Head and brain injuries in sports have made many headlines in recent years as concussions have been linked to mental health problems, depression and even suicide. Previous studies have found that after a concussion, the risk for depression and suicide is three times greater than it would be otherwise.
The potential dangers were illustrated in the recent death of 22-year-old Ohio State football player and wrestler, Kosta Karageorge. His brain has been examined by medical experts at Ohio State who are looking for clues that point to the growing body of evidence of a link between sports-related concussions and chronic traumatic encephalopathy (CTE).
Karageorge was found dead over Thanksgiving weekend last year as the result of a self-inflicted gunshot wound. According to reports he had suffered from repeated concussions. He made reference to the concussions in a cryptic text message he sent his mother before taking his life.
CTE is a terrible disease in someone so young. It’s an incurable, neurodegenerative disease that occurs in people who have a history of traumatic brain injuries. Its symptoms include memory loss, depression, impaired judgment, dementia and aggression. Although the link between suicide and CTE has not ben established, more and more athletes are suffering from similar consequences of brain trauma, and Karageorge’s suicide is only the latest in a number to suggest a link to concussion.
Here are some facts about concussion injuries in sports.
Each year, there are about 1.6 to 3.8 million sports and concussions related to other recreational activities in the United States.
The most dangerous sport in terms of concussions is football. The concussion risk for males in the sport is a massive 75 percent.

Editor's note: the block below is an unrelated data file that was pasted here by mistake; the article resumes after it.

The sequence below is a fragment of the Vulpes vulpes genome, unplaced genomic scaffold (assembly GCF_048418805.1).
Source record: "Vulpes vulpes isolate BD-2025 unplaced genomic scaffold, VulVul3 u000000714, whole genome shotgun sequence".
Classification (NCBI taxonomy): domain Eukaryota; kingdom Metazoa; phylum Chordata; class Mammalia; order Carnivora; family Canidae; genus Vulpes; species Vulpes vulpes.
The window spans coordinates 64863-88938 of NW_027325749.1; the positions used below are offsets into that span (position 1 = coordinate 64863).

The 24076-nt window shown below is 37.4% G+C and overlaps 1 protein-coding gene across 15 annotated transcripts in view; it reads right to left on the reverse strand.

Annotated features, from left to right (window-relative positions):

During a single season, football players have about 900-1500 blows to the head, according to Dr. David Samadi in Fox News. Soccer is the most dangerous sport for women with a concussion risk at 50 percent.
You are most likely to suffer headaches or dizziness immediately following concussions on the sports field.
Although we associate concussions with a loss of consciousness, in fact fewer than 10 percent of sports-related concussions involve a loss of consciousness.
The effects of concussion can vary from headaches, blurred vision, coma, dizziness and seizures to memory problems, lack of inhibition, lack of concentration, aggression or anger, personality changes and language impairment.
The link between concussion and suicide remains inexact but head injuries can alter the chemical make-up of the brain which consists of billions of nerves surrounded by cerebral spinal fluid which act as a shock absorber during minor impacts. If a brain is rapidly shaken or moved around inside the skull, the concussion occurs. Dr. Samadi pointed out the brain can “swell, bruise and bleed, and the fragile neural cells in the brain can become damaged”. Cells can become degenerative, which can impair your mental health.
WHAT YOU CAN DO TO MINIMIZE THE RISK
Parents and coaches should need to pay close attention to children who suffer one or multiple concussions.
Players who suffer a concussion must not be allowed to play on and should see a physician before they get back on the field.
Players should wear the proper protective gear for that particular sport. Make sure it fits correctly and is being worn correctly at all times.
If a major head injury occurs, you should seek medical attention immediately.
Never return to play with a suspected concussion until given permission by a physician.
If you suffer health effects after a concussion, you should see a doctor and also consider consulting a personal injury lawyer. Often a sporting body, maybe to blame for a head injury. Recently a student who says he has suffered ongoing migraines and memory loss, took out a law against an Illinois high school association. Call Cooper Hurley Injury Lawyers at 757.455.0077 or see CooperHurley.com.